Whale watching


Believe it or not, I’ve never been whale-watching. Well, I watched a whale circle the harbor in Cape Town, as I sipped a German beer at a German Bier Haus. And we watched from the ship as whales cavorted, when I sailed round the world. But to actually go on a whale-watching trip – well, it was always on the schedule, but never made it. Until last weekend, when I spent a few days in San Diego visited my good friends Yvonne, Anthony, and Marianne. And we decided to spend a warm winter morning out on the water, seeking the gentle beasts. (A California gray whale)

The company offers a money-back guarantee – if you don’t see a whale, you can come back and try again. So what could we lose? The weather was gorgeous – sunny, low 70’s, no breeze. The boat was full, since it was a holiday, but we got there early and scored seats along the rail. There were volunteers from the Natural History Museum to answer questions and identify the wildlife we encountered, and the captain kept up a running commentary about what we were doing, and seeing, and why. (The Hornblower)


It wasn’t quite as I expected, with whales surfacing right next to the boat and flukes poised for perfect pictures. But we still saw whales. And, after a while, the sight of a spout in the distance was enough to raise a cheer from my fellow whale-watchers. (Except for the senior citizen next to us who kept up a steady conversation with her friends and complained regularly that she hadn’t seen a thing.) The captain maneuvered the boat to intercept or follow the whales, or would stop for a few minutes and give the whales time to become accustomed to our presence. Dolphins and sea lions played played in the waves around the ship, and it was so cool to see them in their element, instead of in captivity. (A schooner we passed – how peaceful would sailing like that be?)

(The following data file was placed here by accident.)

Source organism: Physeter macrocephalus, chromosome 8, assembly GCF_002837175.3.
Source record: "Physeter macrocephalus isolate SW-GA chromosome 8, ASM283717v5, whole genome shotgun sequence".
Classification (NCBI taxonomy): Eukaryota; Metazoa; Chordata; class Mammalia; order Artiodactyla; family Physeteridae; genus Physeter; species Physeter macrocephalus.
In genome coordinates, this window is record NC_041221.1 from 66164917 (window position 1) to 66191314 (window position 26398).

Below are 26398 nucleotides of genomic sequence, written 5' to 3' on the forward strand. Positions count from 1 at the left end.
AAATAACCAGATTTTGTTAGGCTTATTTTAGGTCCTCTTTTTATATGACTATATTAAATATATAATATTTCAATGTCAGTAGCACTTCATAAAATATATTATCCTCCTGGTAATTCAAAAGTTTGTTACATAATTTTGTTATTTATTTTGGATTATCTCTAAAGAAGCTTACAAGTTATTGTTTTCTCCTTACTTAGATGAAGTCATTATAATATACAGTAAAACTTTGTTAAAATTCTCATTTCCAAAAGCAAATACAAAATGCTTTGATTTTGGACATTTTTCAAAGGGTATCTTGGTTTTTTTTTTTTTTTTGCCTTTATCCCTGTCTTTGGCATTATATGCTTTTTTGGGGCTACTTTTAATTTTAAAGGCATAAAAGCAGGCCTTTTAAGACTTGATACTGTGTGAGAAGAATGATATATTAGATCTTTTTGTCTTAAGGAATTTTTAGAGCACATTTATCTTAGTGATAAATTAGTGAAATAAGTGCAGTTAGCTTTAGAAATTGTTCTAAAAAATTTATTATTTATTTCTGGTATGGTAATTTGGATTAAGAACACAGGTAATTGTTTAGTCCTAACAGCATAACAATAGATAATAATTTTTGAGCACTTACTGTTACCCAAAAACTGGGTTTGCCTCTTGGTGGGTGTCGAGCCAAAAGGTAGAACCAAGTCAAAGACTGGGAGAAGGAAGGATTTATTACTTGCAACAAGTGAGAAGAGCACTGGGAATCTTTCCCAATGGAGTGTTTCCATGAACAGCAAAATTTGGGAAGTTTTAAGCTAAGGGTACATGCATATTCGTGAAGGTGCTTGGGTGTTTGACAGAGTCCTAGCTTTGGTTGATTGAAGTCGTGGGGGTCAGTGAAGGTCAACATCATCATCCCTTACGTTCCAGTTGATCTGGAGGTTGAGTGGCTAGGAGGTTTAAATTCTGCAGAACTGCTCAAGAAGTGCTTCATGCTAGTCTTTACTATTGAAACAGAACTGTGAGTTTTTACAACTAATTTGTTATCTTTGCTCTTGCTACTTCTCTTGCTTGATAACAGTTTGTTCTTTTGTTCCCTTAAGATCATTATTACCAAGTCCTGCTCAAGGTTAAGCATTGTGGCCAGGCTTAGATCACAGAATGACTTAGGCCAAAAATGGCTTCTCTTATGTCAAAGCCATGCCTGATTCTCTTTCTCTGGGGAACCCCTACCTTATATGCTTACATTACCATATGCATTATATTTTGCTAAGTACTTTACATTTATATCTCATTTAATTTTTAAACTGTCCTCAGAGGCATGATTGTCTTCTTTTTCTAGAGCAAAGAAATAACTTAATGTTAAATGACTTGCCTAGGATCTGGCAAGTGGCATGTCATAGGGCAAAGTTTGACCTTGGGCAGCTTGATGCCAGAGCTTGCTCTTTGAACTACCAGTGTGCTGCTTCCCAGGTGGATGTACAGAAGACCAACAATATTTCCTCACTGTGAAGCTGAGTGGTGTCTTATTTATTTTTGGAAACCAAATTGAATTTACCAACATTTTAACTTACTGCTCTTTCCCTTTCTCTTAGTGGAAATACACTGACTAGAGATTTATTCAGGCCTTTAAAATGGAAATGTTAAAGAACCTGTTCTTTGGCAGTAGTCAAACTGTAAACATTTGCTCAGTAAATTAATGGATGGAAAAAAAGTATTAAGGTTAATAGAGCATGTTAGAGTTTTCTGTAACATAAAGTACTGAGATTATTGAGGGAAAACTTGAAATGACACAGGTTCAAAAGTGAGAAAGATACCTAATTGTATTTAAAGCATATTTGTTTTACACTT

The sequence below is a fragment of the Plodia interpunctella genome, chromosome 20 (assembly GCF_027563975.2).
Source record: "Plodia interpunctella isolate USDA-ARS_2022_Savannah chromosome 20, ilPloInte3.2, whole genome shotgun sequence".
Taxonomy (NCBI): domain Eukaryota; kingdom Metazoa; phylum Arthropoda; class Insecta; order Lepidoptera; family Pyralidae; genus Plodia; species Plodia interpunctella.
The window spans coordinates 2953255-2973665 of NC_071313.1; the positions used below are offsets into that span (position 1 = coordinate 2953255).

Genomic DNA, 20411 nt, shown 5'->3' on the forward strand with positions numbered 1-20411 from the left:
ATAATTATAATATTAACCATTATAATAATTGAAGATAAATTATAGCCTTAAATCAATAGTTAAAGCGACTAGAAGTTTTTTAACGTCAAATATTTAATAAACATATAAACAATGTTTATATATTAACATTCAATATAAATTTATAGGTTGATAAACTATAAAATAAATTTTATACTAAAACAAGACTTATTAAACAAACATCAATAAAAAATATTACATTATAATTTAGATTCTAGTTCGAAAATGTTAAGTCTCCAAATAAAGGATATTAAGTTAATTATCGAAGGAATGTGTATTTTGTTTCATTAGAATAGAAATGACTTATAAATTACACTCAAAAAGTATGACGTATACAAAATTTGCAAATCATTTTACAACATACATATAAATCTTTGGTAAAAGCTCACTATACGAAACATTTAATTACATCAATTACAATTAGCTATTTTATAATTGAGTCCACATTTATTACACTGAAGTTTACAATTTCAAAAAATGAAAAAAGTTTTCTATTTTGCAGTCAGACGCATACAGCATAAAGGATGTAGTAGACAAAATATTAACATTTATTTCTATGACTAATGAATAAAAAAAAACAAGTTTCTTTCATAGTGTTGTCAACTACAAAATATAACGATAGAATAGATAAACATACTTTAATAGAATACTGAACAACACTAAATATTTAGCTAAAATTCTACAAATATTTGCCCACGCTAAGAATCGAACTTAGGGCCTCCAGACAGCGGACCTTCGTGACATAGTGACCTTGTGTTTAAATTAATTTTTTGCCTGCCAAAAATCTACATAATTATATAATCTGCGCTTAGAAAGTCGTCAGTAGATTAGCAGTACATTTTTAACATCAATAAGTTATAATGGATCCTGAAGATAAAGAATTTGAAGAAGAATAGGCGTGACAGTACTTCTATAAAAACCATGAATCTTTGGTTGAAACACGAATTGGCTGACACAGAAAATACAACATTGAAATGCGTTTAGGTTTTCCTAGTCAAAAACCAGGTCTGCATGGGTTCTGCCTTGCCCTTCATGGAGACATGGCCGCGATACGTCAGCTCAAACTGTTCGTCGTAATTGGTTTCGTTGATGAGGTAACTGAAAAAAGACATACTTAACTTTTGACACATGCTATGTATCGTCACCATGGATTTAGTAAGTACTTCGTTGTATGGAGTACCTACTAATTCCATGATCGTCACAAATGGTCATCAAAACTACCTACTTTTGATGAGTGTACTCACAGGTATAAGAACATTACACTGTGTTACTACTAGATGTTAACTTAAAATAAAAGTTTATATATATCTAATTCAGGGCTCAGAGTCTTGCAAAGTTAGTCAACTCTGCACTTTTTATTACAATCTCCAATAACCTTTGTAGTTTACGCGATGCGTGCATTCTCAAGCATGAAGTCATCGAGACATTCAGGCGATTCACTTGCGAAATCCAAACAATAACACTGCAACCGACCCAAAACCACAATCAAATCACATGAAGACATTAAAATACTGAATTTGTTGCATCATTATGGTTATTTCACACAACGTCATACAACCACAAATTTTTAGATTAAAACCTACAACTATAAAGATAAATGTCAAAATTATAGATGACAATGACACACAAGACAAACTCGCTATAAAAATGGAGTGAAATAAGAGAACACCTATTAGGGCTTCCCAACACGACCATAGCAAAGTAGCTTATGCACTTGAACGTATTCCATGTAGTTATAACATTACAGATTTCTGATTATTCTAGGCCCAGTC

Anyway, we had a great time. One of the first whales we sighted surfaced somewhat near the boat – enough for me to snap a shot of its gray speckled back. We scoured the seas for spouts, learned from the captain’s commentary, and sat in the sun and soaked up some rays. Oh, and chatted. And chatted. And chatted some more. (A spout)


All too soon our three-hour tour was over, and we headed back to port – slightly tanned, rested from the cat naps we grabbed on the way back, and happy to have seen nature doing its thing. My friends are considering buying annual passes, so they can go back any time they want. Sounds like a plan to me! (dolphins)

If you haven’t had the chance to go whale-watching, I highly recommend it. There are worse ways to spend a few hours!

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